Mr. Kakani was marched to the makeshift “prison” along with his nine family members; his wife, four daughters, infant son and in-laws…all without clothes, weeping, and fearful of what would come. Mr Kakani described to me later, the horror in the house where he spent the next 3 days. Ngiti soldiers would not allow any food or water to come in. At night soldiers would enter and mock the crowd who were pleading for water. They were given empty cups to drink their own urine. Many were beaten and tortured included Mr. Kakani. The soldiers told the imprisoned that “this was their death chamber and they were to suffer a slow and agonizing death, but surely all would die”.
At night, when the heat dissipated and the soldiers left, the people would gather for prayer. Two pastors were among the group and encouraged them nightly in psalm and praises. Mr. Kakani told me how these pastors encouraged the group, recounting the story about “Daniel and the lion’s den” and how God saved His servants, Shadrack, Meschach and Abendego in the face of adversity. The people prayed constantly throughout the night and were encouraged the next morning. By the end of the third day however, agonizing of thirst and severely dehydrated, many started to die; first and foremost the children; 2 in the morning, 2 in the afternoon, more in the evening, etc. Soldiers would periodically enter the building to gather corpses and then drag them outside where they were thrown down an open latrine in sight of all. When the latrines were full the bodies were burnt outside the building.showing the others what their fate would be. In their horror, despair,and deprivation.many began to lose hope. The pastors continued to encourage the group. Departing from the story of Daniel, they told stories of how God would comfort them. “The God who calmed the storm on the Sea of Galilee” they said “will calm and soothe our spirits”. Mr Kakani recounted that during those evening-long times of prayer and teaching, “as unbearable as their suffering was, they felt the presence of God in that prison”.
During this time the remaining members of the non-Hema population; medical and church staff, which numbered in the hundreds, were moved to a house on the far side of the mission station and told to remain there. Over the next five days, they watched as one after another of their houses were emptied of belongings which were carried on the heads of Ngiti militiamen, across the hills to their distant villages. One said that the line of people carrying away their belongings was like “a stream of ants going across the valley and over the hill”. The hospital was similarly disassembled, piece-by-piece; doors, windows, tables, chairs, equipment, all carried away. Books from the nursing school and records from the hospital were thrown into a large fire. Hundreds of corpses were gathered during that 4th and 5th day and added to the flames.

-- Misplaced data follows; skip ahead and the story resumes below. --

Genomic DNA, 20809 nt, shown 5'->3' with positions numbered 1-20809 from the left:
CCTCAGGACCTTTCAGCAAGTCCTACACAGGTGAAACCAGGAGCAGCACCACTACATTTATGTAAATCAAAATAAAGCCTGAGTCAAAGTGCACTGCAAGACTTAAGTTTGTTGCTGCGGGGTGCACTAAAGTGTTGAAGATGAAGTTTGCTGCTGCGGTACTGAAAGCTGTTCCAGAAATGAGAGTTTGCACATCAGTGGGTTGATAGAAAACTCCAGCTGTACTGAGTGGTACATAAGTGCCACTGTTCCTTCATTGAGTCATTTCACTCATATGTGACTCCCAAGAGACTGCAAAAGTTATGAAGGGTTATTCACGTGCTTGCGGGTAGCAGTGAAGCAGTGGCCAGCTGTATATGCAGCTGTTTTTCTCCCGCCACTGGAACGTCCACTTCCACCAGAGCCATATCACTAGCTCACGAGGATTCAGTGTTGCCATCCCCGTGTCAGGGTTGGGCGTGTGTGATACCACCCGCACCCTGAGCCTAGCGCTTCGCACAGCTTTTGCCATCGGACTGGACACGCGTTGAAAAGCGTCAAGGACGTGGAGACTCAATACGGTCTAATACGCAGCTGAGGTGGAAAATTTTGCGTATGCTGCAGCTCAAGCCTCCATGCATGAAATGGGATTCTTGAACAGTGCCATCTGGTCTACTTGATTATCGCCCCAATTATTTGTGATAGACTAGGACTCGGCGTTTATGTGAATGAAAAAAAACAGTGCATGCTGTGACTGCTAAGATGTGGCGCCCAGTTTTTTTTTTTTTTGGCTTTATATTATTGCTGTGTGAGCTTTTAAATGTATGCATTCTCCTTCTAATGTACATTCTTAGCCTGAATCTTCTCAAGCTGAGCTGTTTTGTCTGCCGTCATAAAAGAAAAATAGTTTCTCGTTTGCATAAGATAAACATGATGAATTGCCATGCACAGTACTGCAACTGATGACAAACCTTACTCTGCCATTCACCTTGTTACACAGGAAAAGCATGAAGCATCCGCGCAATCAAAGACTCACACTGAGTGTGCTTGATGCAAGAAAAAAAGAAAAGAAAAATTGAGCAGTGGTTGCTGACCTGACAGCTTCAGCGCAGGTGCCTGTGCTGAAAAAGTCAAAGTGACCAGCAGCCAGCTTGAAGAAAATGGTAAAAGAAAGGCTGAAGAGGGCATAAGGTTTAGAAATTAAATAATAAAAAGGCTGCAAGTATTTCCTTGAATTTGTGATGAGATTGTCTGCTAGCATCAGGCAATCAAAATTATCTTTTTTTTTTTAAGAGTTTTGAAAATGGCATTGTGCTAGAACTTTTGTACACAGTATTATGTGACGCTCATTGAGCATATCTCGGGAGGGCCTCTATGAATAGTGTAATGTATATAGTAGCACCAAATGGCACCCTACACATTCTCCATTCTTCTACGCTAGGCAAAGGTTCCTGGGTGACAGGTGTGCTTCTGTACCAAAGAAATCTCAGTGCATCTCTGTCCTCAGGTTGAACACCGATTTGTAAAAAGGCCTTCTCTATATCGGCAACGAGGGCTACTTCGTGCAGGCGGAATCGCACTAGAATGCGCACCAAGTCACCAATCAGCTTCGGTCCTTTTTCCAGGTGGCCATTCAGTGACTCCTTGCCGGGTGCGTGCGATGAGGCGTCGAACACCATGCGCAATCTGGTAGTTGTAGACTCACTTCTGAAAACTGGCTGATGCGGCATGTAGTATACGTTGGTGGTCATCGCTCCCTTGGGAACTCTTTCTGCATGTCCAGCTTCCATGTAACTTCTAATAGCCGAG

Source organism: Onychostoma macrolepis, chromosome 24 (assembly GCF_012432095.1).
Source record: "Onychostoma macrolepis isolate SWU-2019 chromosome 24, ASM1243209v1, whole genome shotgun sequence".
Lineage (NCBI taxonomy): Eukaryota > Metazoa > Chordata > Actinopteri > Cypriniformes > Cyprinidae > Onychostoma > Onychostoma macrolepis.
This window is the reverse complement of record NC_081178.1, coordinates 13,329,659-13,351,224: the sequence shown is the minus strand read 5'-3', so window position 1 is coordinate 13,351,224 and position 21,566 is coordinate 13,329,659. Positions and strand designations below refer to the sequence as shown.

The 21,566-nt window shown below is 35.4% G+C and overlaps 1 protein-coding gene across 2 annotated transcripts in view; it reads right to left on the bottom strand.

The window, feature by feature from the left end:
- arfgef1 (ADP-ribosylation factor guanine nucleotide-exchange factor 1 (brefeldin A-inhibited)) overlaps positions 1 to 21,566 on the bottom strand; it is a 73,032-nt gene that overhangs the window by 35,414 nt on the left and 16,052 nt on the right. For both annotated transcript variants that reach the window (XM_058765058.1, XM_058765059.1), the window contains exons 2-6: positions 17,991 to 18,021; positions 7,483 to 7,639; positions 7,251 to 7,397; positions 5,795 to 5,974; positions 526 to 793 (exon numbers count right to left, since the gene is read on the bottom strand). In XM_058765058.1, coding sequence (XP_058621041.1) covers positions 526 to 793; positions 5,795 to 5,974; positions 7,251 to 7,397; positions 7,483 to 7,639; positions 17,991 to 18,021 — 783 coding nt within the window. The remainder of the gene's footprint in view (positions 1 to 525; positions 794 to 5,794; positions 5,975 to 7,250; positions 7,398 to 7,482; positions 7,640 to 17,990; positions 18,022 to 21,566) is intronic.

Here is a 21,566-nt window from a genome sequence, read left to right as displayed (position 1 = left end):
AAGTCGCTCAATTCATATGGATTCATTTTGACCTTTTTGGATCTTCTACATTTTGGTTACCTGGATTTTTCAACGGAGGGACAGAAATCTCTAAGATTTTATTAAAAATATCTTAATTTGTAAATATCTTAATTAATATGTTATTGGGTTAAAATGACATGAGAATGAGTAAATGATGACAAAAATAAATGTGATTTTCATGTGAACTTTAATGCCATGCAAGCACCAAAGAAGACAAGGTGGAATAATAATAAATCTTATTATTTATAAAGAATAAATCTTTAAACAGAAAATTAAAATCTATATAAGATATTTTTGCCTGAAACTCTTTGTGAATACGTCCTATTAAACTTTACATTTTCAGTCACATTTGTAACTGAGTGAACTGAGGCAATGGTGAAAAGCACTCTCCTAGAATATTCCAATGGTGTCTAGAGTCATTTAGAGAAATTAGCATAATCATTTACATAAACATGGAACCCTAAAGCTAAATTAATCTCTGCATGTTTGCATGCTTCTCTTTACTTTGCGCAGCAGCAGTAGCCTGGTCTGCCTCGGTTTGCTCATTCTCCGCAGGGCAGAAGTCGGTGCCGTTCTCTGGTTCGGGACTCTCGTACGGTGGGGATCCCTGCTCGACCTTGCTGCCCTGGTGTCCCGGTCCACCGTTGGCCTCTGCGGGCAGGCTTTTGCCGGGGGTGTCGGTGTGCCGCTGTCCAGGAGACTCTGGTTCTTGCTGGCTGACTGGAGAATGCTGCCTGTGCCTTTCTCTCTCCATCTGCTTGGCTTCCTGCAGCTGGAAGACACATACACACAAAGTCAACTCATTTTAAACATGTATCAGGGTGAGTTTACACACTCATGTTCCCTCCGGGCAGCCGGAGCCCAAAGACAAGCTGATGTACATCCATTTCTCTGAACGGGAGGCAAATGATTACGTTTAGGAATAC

On that fifth day, soldiers came into the prison and called out Mr. Kakani and his family. Many of his children including his infant son were lapsing in and out of consciousness from dehydration and were carried in his arms. It appears that someone discovered that Mr Kakani’s wife was the cousin of a Ngiti military leader’s wife and the family was released from the prison. They were told to join the rest of the mission and hospital staff in the larger house across the mission station. The staff weepingly received their colleague and family; putting clothes on their back, slowly pouring cool water through parched lips, and showering them with hugs and tears. Later they listened in horror as Mr. Kakani related conditions in the “makeshift prison” on the other side of the Nyankunde mission station.
That 7th day the remaining staff knew they had to leave. In the early morning of September 12th; in the pouring rain, while soldiers were sleeping or still looting distant homes, over 1200 Nyankunde Hospital staff and mission personnel quietly departed.. (The missionary families had been allowed to leave earlier, during the second day of carnage, in a rescue flight by MAF and AIM, worked out with the ethnic militiamen after intense negotiations.) As the large group set out; their goal was Oicha Hospital, an AIM sister mission hospital over 150 km away!
Over the next 9 days, this distraught yet determined group marched through rainforest through swamps and rivers to their destination. As they passed through neighboring villages they were joined by others who had been hiding in the forest, their homes having been burnt or neighbors killed by the same Ngiti militiamen. Along the way, they came across a slain woman, lying on the side of the road with an infant child moaning weakly on her chest. Soldiers had apparently massacred the women a day or two earlier and left the child to die. A couple from the mission station, Socrates and Angelique, picked up the child and carried it with them, nursing it back to health along the way.